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    8. Adi Schnytzer & Janez Sustersic, 2011. "The Regression Tournament: A Novel Approach To Prediction Model Assessment," Journal of Prediction Markets, University of Buckingham Press, vol. 5(2), pages 32-43.
    9. Adi Schnytzer & Sara Westreich, 2011. "Information and Attitudes to Risk at the Track," Working Papers 2011-16, Bar-Ilan University, Department of Economics.
    10. Levy, Daniel, 2007. "Price Rigidity and Flexibility: New Empirical Evidence - Introduction to the Special Issue," EconStor Open Access Articles and Book Chapters, ZBW - Leibniz Information Centre for Economics, pages 639-647.
    11. Babutsidze, Zakaria, 2006. "(S,s) Pricing: Does the Heterogeneity Wipe Out the Asymmetry on Micro Level?," MERIT Working Papers 2006-033, United Nations University - Maastricht Economic and Social Research Institute on Innovation and Technology (MERIT).
    12. Igal Milchtaich, 2010. "Network Topology and Equilibrium Existence in Weighted Network Congestion Games," Working Papers 2010-09, Bar-Ilan University, Department of Economics.
    13. Eyal Baharad & Jacob Goldberger & Moshe Koppel & Shmuel Nitzan, 2012. "Beyond Condorcet: optimal aggregation rules using voting records," Theory and Decision, Springer, vol. 72(1), pages 113-130, January.
    14. Adi Schnytzer & Barbara Luppi, 2008. "Painful Regret and Elation at the Track," Journal of Gambling Business and Economics, University of Buckingham Press, vol. 2(3), pages 85-99, December.
    15. Azar, Ofer H., 2006. "Behavioral industrial organization, firm strategy, and consumer economics," MPRA Paper 4484, University Library of Munich, Germany.
    16. Francesco Cerigioni, 2021. "Dual Decision Processes: Retrieving Preferences When Some Choices Are Automatic," Journal of Political Economy, University of Chicago Press, vol. 129(6), pages 1667-1704.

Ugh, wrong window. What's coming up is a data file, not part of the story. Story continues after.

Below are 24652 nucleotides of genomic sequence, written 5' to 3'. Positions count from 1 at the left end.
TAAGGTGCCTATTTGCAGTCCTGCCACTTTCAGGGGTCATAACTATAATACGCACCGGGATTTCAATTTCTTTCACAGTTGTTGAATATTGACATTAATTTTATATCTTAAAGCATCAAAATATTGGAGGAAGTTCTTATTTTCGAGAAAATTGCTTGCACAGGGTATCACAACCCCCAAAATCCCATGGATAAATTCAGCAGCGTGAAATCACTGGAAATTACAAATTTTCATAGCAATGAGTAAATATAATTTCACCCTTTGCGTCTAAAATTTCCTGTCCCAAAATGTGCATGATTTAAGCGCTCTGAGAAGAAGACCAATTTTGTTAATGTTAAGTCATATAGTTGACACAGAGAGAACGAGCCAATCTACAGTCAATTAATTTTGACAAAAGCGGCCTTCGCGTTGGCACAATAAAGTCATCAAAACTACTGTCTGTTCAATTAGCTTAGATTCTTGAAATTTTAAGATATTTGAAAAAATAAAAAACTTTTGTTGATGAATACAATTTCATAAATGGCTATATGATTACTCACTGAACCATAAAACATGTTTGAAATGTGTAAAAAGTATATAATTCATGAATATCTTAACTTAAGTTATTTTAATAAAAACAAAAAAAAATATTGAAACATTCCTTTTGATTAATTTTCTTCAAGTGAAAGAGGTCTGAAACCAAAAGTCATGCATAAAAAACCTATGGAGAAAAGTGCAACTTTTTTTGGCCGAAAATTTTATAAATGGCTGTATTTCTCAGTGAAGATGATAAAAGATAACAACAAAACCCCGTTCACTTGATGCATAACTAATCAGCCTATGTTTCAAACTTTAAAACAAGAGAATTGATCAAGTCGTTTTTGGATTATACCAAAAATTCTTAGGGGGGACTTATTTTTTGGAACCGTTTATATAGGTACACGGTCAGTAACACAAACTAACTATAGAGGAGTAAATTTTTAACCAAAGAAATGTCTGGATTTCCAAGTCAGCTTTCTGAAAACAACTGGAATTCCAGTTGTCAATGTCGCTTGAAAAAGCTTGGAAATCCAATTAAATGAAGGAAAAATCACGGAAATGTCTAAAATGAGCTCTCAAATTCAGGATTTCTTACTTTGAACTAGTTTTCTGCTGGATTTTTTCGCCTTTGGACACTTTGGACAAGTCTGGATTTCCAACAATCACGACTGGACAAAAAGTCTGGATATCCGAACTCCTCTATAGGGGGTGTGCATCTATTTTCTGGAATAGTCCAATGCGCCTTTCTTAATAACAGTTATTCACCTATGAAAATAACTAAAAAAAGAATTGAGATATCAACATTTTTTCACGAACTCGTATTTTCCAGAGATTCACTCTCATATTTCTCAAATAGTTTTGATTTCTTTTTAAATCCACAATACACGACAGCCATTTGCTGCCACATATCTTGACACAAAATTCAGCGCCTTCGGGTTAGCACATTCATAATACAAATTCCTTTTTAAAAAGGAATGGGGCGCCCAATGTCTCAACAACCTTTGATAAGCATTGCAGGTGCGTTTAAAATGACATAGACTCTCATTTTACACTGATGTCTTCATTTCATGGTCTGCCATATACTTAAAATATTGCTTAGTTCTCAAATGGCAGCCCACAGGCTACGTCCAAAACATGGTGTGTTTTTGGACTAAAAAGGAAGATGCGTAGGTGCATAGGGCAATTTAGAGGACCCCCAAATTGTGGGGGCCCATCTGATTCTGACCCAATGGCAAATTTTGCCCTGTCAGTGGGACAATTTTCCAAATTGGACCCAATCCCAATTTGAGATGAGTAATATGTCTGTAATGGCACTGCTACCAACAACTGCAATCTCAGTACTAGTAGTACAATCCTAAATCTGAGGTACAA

17. Adi Schnytzer & Guy Weinberg, 2011. "Testing for Home Team and Favorite Biases in the Australian Rules Football Fixed Odds and Point Spread Betting Markets," Working Papers 2011-13, Bar-Ilan University, Department of Economics.
    18. Babutsidze, Zakaria, 2010. "(S,s) pricing: Does the heterogeneity wipe out the asymmetry on micro level?," Economics Discussion Papers 2010-19, Kiel Institute for the World Economy (IfW Kiel).
    19. Tipoe, Eileen, 2021. "Price inattention: A revealed preference characterisation," European Economic Review, Elsevier, vol. 134(C).
    20. Ehrmann, Michael, 2006. "Rational inattention, inflation developments and perceptions after the euro cash changeover," Working Paper Series 588, European Central Bank.
    21. Arthur Fishman & Nadav Levy, 2011. "Search Costs and Risky Investment in Quality," Working Papers 2011-04, Bar-Ilan University, Department of Economics.
    22. Anett Weber & Winfried J. Steiner & Stefan Lang, 2017. "A comparison of semiparametric and heterogeneous store sales models for optimal category pricing," OR Spectrum: Quantitative Approaches in Management, Springer;Gesellschaft für Operations Research e.V., vol. 39(2), pages 403-445, March.
    23. James Yetman, 2009. "Hong Kong Consumer Prices are Flexible," Working Papers 052009, Hong Kong Institute for Monetary Research.
    24. Hansen, Kristin & Loy, Jens-Peter, 2007. "Multiproduct Food Retail Sales: A Case Study for Germany," 2007 1st Forum, February 15-17, 2007, Innsbruck, Austria 6568, International European Forum on System Dynamics and Innovation in Food Networks.

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    More about this item

    Keywords

    Asymmetric Price Adjustment; Rational Inattention; Cost and Benefit of Information Acquiring and Processing; Price Rigidity;
    All these keywords.

    JEL classification:

    • E31 - Macroeconomics and Monetary Economics - - Prices, Business Fluctuations, and Cycles - - - Price Level; Inflation; Deflation
    • D11 - Microeconomics - - Household Behavior - - - Consumer Economics: Theory
    • D21 - Microeconomics - - Production and Organizations - - - Firm Behavior: Theory
    • D80 - Microeconomics - - Information, Knowledge, and Uncertainty - - - General
    • L11 - Industrial Organization - - Market Structure, Firm Strategy, and Market Performance - - - Production, Pricing, and Market Structure; Size Distribution of Firms
    • M31 - Business Administration and Business Economics; Marketing; Accounting; Personnel Economics - - Marketing and Advertising - - - Marketing